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Hammers at ready for Habitat’s 2005 Carter project

Habitat for Humanity’s Jimmy Carter Work Project 2005

AMERICUS, Ga. (May 31, 2005) – “Have hammer, will travel” is more than a play on an old television show, it’s a mantra that soon will be heard – through the din of thousands of hammers driving millions of nails – as Habitat for Humanity launches its signature building event, the 2005 Jimmy Carter Work Project, across Michigan.

The hammers will be borne by thousands of volunteers who will be joining former U.S. President Jimmy Carter and his wife, Rosalynn, state and federal lawmakers, religious and corporate leaders to build 230 homes in Michigan and in Windsor, Canada. The volunteers will come from Michigan, from other states and countries to work with families they’ve never met and likely will never meet again to help them realize the dream of owning their own simple, decent home.

Approximately 90 of the homes – including 20 and 30 respectively in the host cities of Benton Harbor and Detroit – will be blitz built from foundation to completion in a week during the project. Other homes in communities across the Wolverine State were started months ago to ensure that smaller Habitat affiliates could participate in the project, yet meet the same June 24 goal.

“This is a first-of-its-kind event for us,” said Paul Leonard, Habitat’s chief executive officer. “We’ve built in more than one city at a time (Anniston, Ala., and LaGrange and Valdosta, Ga., in 2003; and Puebla and Veracruz, Mexico, in 2004), but we’ve never had a statewide event such as this.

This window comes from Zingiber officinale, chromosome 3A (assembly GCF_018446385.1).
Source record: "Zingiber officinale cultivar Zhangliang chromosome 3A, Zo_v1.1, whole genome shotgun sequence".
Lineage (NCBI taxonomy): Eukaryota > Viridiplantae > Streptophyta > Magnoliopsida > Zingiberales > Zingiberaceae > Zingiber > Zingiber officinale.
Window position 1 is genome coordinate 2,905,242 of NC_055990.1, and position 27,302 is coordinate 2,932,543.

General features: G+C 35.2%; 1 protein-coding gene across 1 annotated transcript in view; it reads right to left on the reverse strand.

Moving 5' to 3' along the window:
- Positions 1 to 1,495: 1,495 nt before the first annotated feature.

“Even more, this build has an international angle to it, as six homes are being built across the river in Windsor, Ontario, Canada,” said Leonard. “This is a hands, hammers and homes across the border build for Habitat, and we are all very excited about it.”

Ken Bensen, Habitat for Humanity Michigan director, said he hopes the noise will be deafening, and not just from the more than nine million nails that will be used to build the homes (more than 40,000 nails per house). “Part of the goal of the Carter work project is to shine a spotlight on the need for affordable housing in Michigan and elsewhere,” said Bensen.

“Michigan ranks 48th out of 50 states in state funding for affordable housing. We have nearly 375,000 families in Michigan spending more than half of their income for housing costs; these families need our help. These 230 Habitat for Humanity homes are a start, but we will need others to join us in this effort.”

Along with the Carters, other officials and dignitaries expected to take part in the project include Michigan Gov. Jennifer Granholm and her husband, Daniel G. Mulhern; U.S. and state representatives and senators from Michigan; mayors and city and county officials; , ministers, and laypeople from numerous denominations; Habitat for Humanity senior leaders and board members; Canadian officials; corporate officers and volunteers from sponsors such as Whirlpool, MASCO, Dow, Michigan State Housing Development Authority, Great Lakes Capital Fund, Lowe’s, and others.

“The foundations are in and the families are waiting,” said Rob Dewaelsche, executive director of Habitat for Humanity Detroit. “They’re ready to go.”

Habitat for Humanity International, based in Americus, Ga., is a Christian ministry dedicated to eliminating poverty housing. By the end of 2005, Habitat will have built its 200,000th house and more than one million people will be living in Habitat homes they helped build and are buying through no-profit, zero-interest mortgages.